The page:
Pratap Raju, Joint Managing Director of PR Fonroche Pvt Ltd, who bought land from Vadra’s company Blue Breeze Trading Pvt Ltd and Sky Light Realty Pvt Ltd, says: “Bikaner did not have quite as high isolation as other parts of Rajasthan. It was still quite good. More importantly, this land we chose was 2 km from the sub-station, which meant evacuation costs would be less. Moreover, the sub-station was a 220 kv and brand new, which meant that we could expect quite high uptime/availability. So juggling these several variables – insolation, distance to sub-station, available capacity at the said sub-station – we found this land to be a top choice for us.’’
PR Fonroche, a French joint venture, is developing two solar projects totalling 20 mw of power at Kolayat, about 15 km away from Bikaner. The company had signed a powerpurchase agreement in 2011 and it bought land in May 2012, just in time to launch the project on the targeted deadline.
The site of an upcoming solar plant in Bikaner. Raman Kripal/ Firstpost
So what kind of killing did Vadra make? Raju says that the price he paid was perhaps something like five times the price of land just three-four years ago.
“It is important to choose the right land at a good price, rather than lowest price, to make the project viable,’’ Raju told Firstpost.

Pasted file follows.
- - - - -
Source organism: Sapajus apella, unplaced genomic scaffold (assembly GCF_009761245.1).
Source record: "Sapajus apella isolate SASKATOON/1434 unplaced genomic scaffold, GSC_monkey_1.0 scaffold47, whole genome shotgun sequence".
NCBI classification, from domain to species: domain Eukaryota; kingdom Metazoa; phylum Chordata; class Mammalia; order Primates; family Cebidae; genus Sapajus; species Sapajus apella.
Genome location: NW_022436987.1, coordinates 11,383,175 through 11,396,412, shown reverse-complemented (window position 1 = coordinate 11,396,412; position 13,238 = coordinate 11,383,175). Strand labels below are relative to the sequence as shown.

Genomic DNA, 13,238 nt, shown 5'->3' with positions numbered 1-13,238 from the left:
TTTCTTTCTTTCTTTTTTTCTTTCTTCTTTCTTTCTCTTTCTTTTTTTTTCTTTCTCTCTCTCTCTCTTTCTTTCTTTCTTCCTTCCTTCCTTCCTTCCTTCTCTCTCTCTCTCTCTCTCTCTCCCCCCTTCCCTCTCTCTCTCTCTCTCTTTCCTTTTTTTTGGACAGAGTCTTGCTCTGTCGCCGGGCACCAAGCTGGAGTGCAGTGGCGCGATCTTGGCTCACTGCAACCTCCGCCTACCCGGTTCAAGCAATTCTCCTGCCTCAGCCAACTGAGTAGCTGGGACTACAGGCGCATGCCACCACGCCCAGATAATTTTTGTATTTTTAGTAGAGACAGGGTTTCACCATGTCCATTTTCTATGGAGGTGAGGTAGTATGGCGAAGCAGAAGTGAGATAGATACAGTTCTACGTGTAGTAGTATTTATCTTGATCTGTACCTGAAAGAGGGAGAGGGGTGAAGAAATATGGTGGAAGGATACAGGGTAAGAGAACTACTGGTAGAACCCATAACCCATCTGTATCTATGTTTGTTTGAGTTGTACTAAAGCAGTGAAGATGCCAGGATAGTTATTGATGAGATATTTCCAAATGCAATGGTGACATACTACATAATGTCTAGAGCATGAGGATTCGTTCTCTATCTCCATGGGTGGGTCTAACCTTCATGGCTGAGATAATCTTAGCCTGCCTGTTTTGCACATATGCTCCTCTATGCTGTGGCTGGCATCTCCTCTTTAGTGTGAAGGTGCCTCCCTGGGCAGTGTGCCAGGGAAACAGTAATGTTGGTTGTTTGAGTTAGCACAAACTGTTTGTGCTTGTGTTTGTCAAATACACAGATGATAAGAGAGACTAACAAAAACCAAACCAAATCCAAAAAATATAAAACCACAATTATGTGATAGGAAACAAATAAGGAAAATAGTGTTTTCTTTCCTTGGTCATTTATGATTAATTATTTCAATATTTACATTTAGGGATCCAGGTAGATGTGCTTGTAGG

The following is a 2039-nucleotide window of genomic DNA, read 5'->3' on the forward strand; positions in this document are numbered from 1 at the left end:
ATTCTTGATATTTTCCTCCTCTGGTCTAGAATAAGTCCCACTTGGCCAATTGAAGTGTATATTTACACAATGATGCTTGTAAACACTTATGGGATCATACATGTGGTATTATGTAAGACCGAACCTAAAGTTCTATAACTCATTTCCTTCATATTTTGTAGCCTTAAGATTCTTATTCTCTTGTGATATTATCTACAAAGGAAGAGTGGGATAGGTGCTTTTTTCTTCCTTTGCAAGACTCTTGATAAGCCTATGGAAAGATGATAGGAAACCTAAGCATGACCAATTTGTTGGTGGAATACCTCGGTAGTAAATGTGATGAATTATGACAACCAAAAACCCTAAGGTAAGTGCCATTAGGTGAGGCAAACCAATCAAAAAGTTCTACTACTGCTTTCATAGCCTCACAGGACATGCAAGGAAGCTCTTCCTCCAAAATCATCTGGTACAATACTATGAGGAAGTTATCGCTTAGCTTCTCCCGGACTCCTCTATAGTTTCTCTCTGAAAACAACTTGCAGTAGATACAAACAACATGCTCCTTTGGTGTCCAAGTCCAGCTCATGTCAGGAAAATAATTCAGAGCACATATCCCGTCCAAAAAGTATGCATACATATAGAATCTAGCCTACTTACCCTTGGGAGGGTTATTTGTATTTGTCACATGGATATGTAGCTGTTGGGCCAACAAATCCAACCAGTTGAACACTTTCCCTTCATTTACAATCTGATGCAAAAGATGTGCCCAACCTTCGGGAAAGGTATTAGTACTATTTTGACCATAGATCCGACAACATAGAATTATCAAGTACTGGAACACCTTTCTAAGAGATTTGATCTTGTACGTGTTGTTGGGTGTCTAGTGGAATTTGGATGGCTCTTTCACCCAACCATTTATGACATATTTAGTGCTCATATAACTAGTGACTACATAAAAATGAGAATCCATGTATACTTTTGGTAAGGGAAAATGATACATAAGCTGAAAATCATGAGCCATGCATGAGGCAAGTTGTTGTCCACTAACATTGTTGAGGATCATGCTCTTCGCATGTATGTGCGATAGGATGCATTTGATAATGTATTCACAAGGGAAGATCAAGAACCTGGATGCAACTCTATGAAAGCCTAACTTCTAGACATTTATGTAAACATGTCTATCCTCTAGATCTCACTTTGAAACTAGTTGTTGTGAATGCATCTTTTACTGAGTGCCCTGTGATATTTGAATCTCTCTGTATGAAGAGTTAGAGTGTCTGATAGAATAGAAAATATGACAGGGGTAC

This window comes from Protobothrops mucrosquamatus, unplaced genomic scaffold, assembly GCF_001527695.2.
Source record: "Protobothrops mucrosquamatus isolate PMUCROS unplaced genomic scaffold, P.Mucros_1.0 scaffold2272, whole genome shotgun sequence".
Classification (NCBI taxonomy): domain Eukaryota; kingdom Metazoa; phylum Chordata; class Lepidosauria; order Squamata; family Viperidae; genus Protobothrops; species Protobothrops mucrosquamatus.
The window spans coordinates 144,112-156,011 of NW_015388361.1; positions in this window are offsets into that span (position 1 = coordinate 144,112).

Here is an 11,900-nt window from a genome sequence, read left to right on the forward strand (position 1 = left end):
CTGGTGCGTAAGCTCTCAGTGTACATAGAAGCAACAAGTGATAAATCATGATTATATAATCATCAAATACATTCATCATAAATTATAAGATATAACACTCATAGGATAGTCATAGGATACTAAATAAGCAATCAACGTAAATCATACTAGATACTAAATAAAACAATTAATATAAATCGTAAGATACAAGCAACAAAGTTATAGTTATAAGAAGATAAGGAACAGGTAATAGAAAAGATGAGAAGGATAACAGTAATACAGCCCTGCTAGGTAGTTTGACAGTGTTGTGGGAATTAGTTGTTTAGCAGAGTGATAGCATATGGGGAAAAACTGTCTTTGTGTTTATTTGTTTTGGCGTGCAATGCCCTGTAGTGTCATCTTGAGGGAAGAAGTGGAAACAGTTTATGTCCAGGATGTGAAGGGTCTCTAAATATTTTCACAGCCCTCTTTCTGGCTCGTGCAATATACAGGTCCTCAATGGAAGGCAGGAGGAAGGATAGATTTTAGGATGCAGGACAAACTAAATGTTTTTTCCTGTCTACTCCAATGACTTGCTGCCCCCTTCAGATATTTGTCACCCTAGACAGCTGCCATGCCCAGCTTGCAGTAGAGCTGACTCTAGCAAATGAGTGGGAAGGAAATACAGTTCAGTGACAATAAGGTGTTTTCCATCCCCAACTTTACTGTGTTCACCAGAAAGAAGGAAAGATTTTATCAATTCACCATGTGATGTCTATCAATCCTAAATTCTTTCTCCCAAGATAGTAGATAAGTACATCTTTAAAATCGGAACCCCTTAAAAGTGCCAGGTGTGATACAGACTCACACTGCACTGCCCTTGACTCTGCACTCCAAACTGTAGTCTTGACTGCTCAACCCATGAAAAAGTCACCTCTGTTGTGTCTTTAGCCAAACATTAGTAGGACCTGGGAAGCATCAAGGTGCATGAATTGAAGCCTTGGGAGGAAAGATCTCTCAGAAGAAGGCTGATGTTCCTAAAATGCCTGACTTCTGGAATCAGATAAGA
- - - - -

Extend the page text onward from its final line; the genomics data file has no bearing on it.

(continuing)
In fact, Kolayat is attracting several other private developers. Greentech Power Pvt Ltd, Alex Spectrum Radiations (P) Ltd, RH Prasad & Company Pvt Ltd and Hasya Enterprises (P) Ltd.
It is not known if they too bought land from Vadra, but in Kolayat, Vadra’s companies own nearly 90 percent of the wasteland. They may have no choice.
Vadra began his real estate investments in Rajasthan in 2009, when the Central government had not yet announced its new solar policy. There was only a hint of it in Prime MinisterManmohan Singh’s statement (while launching India’s Action Plan on Climate Change on 30 June 2008), that in the new energy strategy, “the sun occupies center-stage, as it should, being literally the original source of all energy.”